The world lost another musical icon with the passing of Chuck Berry on March 18th, 2017. Aside from being a pioneer of the electric guitar (and the rock n roll movement in general), he was also a cultural force to be reckoned with. In a time when the music industry was actively absorbing the sound being churned out by african-americans in small clubs and dives across the USA then repackaging it for main stream consumption, Chuck Berry was a black man who was allowed to rise the top of the music world with a flair and attitude that was seldom tolerated by conventional society up till that point.
As proof of the profundity of his effect on the modern guitar style, learning the intro riff to Johnny B Goode has basically become a right of passage for all aspiring guitar players. But on top of being a musical innovator, Berry was also a consummate professional and businessmen. His direct and often confrontational style earned him a reputation for being a hard-ass within the industry and amongst his musical compatriots (Reading Keith Richard’s assessment of Berry in his autobiography is illuminating if not somewhat biased seeming).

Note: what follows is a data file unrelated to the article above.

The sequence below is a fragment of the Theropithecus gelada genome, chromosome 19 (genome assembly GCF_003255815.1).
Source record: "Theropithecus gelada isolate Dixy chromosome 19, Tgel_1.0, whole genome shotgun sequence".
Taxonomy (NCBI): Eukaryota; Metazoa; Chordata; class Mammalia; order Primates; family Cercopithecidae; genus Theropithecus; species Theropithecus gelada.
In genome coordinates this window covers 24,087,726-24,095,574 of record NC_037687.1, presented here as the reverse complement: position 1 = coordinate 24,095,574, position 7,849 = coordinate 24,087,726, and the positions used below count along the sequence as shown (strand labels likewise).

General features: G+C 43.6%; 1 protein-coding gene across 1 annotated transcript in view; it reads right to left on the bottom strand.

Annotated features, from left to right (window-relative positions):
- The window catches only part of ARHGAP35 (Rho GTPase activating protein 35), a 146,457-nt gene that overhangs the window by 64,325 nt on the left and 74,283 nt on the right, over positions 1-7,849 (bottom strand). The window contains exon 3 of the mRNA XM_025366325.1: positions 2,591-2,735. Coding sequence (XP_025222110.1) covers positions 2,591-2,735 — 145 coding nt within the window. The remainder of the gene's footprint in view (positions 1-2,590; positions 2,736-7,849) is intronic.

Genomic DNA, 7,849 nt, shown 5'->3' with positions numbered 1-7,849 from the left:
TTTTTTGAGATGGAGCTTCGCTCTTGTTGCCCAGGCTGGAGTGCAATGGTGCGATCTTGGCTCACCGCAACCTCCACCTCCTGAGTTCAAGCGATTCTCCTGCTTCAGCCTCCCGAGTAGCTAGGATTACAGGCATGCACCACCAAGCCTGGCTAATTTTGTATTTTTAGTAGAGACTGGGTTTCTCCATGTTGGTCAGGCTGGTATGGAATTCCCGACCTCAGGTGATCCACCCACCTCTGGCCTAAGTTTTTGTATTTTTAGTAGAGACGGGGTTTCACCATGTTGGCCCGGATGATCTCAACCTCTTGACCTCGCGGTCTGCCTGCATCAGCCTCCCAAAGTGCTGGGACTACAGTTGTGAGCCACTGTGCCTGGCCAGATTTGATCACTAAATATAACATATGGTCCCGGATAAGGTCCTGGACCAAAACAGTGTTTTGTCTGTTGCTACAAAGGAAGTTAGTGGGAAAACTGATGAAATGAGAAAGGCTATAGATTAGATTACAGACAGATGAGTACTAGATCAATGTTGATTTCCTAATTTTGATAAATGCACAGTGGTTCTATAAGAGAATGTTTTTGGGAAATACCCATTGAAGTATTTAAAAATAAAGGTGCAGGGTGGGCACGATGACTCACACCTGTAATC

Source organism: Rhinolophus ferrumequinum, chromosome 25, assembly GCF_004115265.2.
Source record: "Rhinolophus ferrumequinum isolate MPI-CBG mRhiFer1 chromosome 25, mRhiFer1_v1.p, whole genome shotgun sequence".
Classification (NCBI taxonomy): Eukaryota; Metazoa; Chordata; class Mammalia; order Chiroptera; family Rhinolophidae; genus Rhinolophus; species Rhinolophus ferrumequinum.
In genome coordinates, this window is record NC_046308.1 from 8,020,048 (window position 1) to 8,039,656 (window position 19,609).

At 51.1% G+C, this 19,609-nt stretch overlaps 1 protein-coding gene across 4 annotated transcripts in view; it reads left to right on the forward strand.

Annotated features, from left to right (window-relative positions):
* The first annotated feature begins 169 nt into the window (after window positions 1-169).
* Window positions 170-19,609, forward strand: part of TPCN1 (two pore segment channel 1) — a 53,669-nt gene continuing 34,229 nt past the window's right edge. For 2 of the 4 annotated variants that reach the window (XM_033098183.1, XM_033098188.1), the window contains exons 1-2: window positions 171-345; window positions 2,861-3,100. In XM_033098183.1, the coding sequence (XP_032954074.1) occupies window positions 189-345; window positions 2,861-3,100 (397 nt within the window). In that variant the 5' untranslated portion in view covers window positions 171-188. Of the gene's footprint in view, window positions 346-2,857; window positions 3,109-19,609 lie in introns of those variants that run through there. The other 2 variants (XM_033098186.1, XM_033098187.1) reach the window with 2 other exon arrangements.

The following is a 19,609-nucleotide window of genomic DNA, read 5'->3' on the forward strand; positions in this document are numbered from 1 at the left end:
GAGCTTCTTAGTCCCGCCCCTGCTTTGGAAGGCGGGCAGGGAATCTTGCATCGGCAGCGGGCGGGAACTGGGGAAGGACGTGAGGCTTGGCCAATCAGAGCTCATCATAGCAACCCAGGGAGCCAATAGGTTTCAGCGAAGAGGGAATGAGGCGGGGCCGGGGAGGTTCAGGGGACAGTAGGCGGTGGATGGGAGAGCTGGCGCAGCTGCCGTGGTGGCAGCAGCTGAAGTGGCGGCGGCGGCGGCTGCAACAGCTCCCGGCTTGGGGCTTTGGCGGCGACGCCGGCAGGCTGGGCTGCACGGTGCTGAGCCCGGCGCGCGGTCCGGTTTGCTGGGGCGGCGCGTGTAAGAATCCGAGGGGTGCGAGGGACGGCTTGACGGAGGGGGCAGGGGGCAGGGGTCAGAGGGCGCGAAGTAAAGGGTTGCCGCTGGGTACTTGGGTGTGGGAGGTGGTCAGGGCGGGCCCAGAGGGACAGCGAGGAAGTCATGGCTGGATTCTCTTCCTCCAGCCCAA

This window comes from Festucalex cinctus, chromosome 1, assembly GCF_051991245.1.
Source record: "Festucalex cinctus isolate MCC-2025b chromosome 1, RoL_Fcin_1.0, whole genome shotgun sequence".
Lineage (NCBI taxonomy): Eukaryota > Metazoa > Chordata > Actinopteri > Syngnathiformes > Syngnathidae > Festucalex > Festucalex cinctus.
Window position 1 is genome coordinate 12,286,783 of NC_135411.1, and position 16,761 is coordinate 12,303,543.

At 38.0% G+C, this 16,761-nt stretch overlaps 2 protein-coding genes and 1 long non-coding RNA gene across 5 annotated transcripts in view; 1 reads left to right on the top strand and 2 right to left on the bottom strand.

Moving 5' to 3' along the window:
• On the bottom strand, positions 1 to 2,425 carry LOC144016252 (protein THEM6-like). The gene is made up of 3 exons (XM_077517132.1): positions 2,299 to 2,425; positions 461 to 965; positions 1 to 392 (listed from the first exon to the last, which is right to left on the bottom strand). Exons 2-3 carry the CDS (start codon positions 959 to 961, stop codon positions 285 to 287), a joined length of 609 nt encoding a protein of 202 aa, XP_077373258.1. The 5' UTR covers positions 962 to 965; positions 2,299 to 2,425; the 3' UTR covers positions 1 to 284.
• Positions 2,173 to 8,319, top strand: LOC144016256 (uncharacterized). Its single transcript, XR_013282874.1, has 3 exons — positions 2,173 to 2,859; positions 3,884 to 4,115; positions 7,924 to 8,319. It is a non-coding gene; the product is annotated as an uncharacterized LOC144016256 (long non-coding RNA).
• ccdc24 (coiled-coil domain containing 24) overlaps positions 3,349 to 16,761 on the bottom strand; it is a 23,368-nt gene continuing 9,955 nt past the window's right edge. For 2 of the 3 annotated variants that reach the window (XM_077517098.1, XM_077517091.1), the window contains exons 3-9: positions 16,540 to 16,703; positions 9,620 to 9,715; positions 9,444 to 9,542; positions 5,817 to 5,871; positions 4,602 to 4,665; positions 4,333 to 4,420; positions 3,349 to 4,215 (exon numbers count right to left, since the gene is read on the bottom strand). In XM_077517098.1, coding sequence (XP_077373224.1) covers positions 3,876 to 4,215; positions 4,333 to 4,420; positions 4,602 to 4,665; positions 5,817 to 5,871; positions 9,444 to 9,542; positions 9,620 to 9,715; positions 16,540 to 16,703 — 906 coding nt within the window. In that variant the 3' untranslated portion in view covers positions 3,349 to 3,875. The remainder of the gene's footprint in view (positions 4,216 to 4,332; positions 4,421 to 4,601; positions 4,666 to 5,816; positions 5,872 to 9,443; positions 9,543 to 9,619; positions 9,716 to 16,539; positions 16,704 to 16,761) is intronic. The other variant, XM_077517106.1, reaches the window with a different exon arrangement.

But it’s interesting to see that in a business where the average life expectancy seems to be 60 to 65 (often you’re lucky if you make it past 27), Berry managed to live to the ripe old age of 90! So maybe his “hard-ass” attitude is what it really takes to have a long career in a business that can best be described as cut-throat. Of course I never had to deal with him on a professional level – if I had I might feel otherwise 🙂
Here’s to Chuck Berry – guitar hero, musical innovator and consummate businessman. Job well done Chuck Berry. Now RIP!
And without further ado: